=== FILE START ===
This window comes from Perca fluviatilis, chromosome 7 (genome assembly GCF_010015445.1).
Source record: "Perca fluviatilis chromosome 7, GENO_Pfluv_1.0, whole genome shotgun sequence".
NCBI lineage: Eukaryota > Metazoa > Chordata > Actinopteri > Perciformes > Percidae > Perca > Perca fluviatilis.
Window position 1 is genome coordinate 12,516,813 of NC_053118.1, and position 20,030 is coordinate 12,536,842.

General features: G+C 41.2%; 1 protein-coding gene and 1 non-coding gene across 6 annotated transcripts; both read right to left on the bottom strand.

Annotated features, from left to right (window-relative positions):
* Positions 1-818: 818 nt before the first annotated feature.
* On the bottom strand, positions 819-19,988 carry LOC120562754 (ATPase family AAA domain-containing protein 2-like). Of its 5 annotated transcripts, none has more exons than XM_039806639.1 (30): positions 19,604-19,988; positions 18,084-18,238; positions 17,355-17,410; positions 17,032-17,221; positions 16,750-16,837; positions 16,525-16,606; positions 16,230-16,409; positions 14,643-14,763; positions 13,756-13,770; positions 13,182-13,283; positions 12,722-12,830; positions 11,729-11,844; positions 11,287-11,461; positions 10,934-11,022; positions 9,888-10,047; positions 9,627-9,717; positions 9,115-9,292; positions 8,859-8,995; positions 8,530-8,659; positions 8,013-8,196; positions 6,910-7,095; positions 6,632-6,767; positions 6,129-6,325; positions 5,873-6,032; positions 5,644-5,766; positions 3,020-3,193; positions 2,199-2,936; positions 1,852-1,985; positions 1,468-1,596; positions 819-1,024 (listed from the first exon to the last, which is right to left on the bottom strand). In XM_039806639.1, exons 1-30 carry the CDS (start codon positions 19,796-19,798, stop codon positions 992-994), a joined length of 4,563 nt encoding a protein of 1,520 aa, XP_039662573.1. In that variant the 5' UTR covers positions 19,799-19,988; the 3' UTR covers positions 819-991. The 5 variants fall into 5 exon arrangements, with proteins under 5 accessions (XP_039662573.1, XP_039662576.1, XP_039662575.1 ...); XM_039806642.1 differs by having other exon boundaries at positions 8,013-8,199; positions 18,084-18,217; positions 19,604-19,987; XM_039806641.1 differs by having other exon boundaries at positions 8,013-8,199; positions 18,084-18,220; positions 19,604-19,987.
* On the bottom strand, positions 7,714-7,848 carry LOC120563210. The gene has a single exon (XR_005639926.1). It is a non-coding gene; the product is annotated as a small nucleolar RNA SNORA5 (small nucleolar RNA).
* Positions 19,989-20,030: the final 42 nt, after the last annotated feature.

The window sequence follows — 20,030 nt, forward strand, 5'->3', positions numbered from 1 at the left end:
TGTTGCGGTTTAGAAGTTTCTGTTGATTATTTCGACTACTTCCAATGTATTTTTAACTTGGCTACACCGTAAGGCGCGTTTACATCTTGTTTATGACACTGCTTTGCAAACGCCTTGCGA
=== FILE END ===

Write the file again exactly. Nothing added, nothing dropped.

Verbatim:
This window comes from Perca fluviatilis, chromosome 7 (genome assembly GCF_010015445.1).
Source record: "Perca fluviatilis chromosome 7, GENO_Pfluv_1.0, whole genome shotgun sequence".
NCBI lineage: Eukaryota > Metazoa > Chordata > Actinopteri > Perciformes > Percidae > Perca > Perca fluviatilis.
Window position 1 is genome coordinate 12,516,813 of NC_053118.1, and position 20,030 is coordinate 12,536,842.

General features: G+C 41.2%; 1 protein-coding gene and 1 non-coding gene across 6 annotated transcripts; both read right to left on the bottom strand.

Annotated features, from left to right (window-relative positions):
* Positions 1-818: 818 nt before the first annotated feature.
* On the bottom strand, positions 819-19,988 carry LOC120562754 (ATPase family AAA domain-containing protein 2-like). Of its 5 annotated transcripts, none has more exons than XM_039806639.1 (30): positions 19,604-19,988; positions 18,084-18,238; positions 17,355-17,410; positions 17,032-17,221; positions 16,750-16,837; positions 16,525-16,606; positions 16,230-16,409; positions 14,643-14,763; positions 13,756-13,770; positions 13,182-13,283; positions 12,722-12,830; positions 11,729-11,844; positions 11,287-11,461; positions 10,934-11,022; positions 9,888-10,047; positions 9,627-9,717; positions 9,115-9,292; positions 8,859-8,995; positions 8,530-8,659; positions 8,013-8,196; positions 6,910-7,095; positions 6,632-6,767; positions 6,129-6,325; positions 5,873-6,032; positions 5,644-5,766; positions 3,020-3,193; positions 2,199-2,936; positions 1,852-1,985; positions 1,468-1,596; positions 819-1,024 (listed from the first exon to the last, which is right to left on the bottom strand). In XM_039806639.1, exons 1-30 carry the CDS (start codon positions 19,796-19,798, stop codon positions 992-994), a joined length of 4,563 nt encoding a protein of 1,520 aa, XP_039662573.1. In that variant the 5' UTR covers positions 19,799-19,988; the 3' UTR covers positions 819-991. The 5 variants fall into 5 exon arrangements, with proteins under 5 accessions (XP_039662573.1, XP_039662576.1, XP_039662575.1 ...); XM_039806642.1 differs by having other exon boundaries at positions 8,013-8,199; positions 18,084-18,217; positions 19,604-19,987; XM_039806641.1 differs by having other exon boundaries at positions 8,013-8,199; positions 18,084-18,220; positions 19,604-19,987.
* On the bottom strand, positions 7,714-7,848 carry LOC120563210. The gene has a single exon (XR_005639926.1). It is a non-coding gene; the product is annotated as a small nucleolar RNA SNORA5 (small nucleolar RNA).
* Positions 19,989-20,030: the final 42 nt, after the last annotated feature.

The window sequence follows — 20,030 nt, forward strand, 5'->3', positions numbered from 1 at the left end:
TGTTGCGGTTTAGAAGTTTCTGTTGATTATTTCGACTACTTCCAATGTATTTTTAACTTGGCTACACCGTAAGGCGCGTTTACATCTTGTTTATGACACTGCTTTGCAAACGCCTTGCGA